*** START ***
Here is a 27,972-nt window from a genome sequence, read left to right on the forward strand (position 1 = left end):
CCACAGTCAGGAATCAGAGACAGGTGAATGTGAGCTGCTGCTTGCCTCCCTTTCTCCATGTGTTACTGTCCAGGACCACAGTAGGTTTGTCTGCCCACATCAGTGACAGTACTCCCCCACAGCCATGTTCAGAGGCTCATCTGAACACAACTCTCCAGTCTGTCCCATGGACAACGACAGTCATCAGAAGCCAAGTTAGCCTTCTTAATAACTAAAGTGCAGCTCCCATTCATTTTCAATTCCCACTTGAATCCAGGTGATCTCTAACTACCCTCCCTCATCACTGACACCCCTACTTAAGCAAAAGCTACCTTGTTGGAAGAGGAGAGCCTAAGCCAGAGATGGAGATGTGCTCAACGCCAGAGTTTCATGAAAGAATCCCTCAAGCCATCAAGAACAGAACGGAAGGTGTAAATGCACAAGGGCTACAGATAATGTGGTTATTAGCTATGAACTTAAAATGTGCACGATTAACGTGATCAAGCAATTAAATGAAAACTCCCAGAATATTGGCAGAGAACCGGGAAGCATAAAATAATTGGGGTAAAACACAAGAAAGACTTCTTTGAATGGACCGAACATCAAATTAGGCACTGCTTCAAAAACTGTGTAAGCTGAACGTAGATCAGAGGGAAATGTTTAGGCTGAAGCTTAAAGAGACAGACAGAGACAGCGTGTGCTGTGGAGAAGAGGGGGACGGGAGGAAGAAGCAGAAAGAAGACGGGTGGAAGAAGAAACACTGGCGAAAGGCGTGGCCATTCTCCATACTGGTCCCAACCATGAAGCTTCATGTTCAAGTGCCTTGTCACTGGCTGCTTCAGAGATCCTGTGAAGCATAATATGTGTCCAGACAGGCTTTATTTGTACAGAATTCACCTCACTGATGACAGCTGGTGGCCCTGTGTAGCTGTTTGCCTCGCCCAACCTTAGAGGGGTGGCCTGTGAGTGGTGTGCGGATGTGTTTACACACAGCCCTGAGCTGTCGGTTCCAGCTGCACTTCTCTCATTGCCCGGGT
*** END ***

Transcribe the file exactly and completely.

Here is a 27,972-nt window from a genome sequence, read left to right on the forward strand (position 1 = left end):
CCACAGTCAGGAATCAGAGACAGGTGAATGTGAGCTGCTGCTTGCCTCCCTTTCTCCATGTGTTACTGTCCAGGACCACAGTAGGTTTGTCTGCCCACATCAGTGACAGTACTCCCCCACAGCCATGTTCAGAGGCTCATCTGAACACAACTCTCCAGTCTGTCCCATGGACAACGACAGTCATCAGAAGCCAAGTTAGCCTTCTTAATAACTAAAGTGCAGCTCCCATTCATTTTCAATTCCCACTTGAATCCAGGTGATCTCTAACTACCCTCCCTCATCACTGACACCCCTACTTAAGCAAAAGCTACCTTGTTGGAAGAGGAGAGCCTAAGCCAGAGATGGAGATGTGCTCAACGCCAGAGTTTCATGAAAGAATCCCTCAAGCCATCAAGAACAGAACGGAAGGTGTAAATGCACAAGGGCTACAGATAATGTGGTTATTAGCTATGAACTTAAAATGTGCACGATTAACGTGATCAAGCAATTAAATGAAAACTCCCAGAATATTGGCAGAGAACCGGGAAGCATAAAATAATTGGGGTAAAACACAAGAAAGACTTCTTTGAATGGACCGAACATCAAATTAGGCACTGCTTCAAAAACTGTGTAAGCTGAACGTAGATCAGAGGGAAATGTTTAGGCTGAAGCTTAAAGAGACAGACAGAGACAGCGTGTGCTGTGGAGAAGAGGGGGACGGGAGGAAGAAGCAGAAAGAAGACGGGTGGAAGAAGAAACACTGGCGAAAGGCGTGGCCATTCTCCATACTGGTCCCAACCATGAAGCTTCATGTTCAAGTGCCTTGTCACTGGCTGCTTCAGAGATCCTGTGAAGCATAATATGTGTCCAGACAGGCTTTATTTGTACAGAATTCACCTCACTGATGACAGCTGGTGGCCCTGTGTAGCTGTTTGCCTCGCCCAACCTTAGAGGGGTGGCCTGTGAGTGGTGTGCGGATGTGTTTACACACAGCCCTGAGCTGTCGGTTCCAGCTGCACTTCTCTCATTGCCCGGGT